Federal agency spending on IT security will grow by 20 percent over the next
five years, according to a report issued by government analyst INPUT. The
growth rate will take IT security spending from $6.1 billion this year to
$7.3 billion in 2010.
“Over the past few years we have seen a rise in crippling network viruses
and federal agencies are realizing their current systems are not enough to
fend off attacks and breaches,” Chris Campbell, a senior analyst at INPUT,
said in a statement.
The most recent Federal Information Security Modernization Act (FISMA)
report to Congress shows that federal agencies have made “moderate headway”
in reviewing information systems and implementing security plans.
Last year, 76 percent of federal IT systems reported having an up-to-date
security plan, a 12 percent increase over the previous year. Nevertheless,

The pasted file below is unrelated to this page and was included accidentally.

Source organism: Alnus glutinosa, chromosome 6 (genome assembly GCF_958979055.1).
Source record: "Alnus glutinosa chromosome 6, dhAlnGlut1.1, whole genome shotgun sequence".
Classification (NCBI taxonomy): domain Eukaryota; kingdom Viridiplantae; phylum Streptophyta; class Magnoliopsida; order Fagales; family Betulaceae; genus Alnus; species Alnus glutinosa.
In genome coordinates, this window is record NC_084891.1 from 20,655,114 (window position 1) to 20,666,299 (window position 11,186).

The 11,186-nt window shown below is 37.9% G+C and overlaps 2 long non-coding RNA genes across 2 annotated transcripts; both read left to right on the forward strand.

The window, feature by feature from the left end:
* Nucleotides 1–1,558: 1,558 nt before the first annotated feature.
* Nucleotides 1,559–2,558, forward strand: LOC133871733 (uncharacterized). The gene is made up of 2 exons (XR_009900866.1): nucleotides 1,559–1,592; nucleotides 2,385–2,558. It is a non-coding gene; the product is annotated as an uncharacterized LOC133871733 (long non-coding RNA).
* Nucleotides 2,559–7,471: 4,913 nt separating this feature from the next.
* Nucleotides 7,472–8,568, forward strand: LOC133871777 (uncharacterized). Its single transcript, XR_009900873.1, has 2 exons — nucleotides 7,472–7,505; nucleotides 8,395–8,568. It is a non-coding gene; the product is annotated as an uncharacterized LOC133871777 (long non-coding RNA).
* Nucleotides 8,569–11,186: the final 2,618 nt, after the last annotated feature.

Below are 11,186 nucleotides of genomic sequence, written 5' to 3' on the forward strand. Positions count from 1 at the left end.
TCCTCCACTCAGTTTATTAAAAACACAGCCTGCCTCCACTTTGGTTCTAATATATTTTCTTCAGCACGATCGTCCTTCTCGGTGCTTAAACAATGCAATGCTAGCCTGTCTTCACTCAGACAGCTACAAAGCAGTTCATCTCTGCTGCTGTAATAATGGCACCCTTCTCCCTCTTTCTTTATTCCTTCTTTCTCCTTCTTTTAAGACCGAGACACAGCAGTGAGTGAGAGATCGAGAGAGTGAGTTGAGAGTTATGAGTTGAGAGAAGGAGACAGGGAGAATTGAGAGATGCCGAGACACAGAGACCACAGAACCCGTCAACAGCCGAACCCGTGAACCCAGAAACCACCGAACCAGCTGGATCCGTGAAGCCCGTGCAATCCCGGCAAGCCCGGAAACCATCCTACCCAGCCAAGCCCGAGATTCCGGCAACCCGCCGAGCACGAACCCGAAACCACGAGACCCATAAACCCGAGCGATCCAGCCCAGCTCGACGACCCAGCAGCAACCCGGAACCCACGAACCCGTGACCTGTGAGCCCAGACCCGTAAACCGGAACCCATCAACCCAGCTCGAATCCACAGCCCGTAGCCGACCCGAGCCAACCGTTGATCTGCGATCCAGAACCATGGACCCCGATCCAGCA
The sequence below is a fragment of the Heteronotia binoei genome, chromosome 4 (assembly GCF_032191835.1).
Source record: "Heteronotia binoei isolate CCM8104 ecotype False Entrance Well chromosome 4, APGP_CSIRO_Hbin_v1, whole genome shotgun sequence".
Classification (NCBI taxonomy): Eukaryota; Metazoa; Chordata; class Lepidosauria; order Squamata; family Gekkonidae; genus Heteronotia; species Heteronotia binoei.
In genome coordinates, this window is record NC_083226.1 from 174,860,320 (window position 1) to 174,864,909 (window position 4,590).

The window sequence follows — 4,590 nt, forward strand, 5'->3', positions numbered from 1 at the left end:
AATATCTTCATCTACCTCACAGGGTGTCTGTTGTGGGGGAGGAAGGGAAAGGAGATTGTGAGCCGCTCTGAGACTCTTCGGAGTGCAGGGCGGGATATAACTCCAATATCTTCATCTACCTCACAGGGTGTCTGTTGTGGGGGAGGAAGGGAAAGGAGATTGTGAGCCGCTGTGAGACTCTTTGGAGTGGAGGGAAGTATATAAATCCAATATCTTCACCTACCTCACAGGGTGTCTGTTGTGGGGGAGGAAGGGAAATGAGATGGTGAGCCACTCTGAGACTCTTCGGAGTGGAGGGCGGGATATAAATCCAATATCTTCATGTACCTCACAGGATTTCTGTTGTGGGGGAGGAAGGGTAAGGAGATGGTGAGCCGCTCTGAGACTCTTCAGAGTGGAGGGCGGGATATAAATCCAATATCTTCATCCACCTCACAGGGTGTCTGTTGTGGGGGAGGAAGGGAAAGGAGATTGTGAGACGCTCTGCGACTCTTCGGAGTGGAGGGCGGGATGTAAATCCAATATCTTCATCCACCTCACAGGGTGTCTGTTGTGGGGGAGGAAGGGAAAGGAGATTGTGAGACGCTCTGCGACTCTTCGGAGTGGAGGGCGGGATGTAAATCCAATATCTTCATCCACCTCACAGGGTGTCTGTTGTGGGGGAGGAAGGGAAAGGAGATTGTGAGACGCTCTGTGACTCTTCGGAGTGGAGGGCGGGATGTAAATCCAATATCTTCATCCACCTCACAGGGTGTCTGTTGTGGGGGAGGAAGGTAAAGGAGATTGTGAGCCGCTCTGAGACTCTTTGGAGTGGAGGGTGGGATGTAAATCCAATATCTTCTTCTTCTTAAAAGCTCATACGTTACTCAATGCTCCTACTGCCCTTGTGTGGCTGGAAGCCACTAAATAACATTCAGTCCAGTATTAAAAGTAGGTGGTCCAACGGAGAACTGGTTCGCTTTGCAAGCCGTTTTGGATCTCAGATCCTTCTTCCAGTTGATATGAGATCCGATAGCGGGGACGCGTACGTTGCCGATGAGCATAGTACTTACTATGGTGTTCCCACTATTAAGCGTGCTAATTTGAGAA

federal agencies are still far off the 90 percent goal set by the Office of
Management and Budget (OMB).
“Federal agencies are feeling the pressure from OMB to get their systems
certified and accredited by the end of the year, which accounts for the
majority of the spending increase. Without a detailed security plan,
agencies will have little chance of receiving program funding,” Campbell
During the current growth stage, he added, IT security vendors need to look
for partnership opportunities.
“As a part of its cost-saving efforts, OMB has added IT security as a sixth
line of business. Although the effects of this effort will not be seen for
many years, we will likely see federal agencies consolidate programs in an
effort to reduce redundant systems,” he said. “Therefore, teaming
partnerships will become even more important to security vendors in the long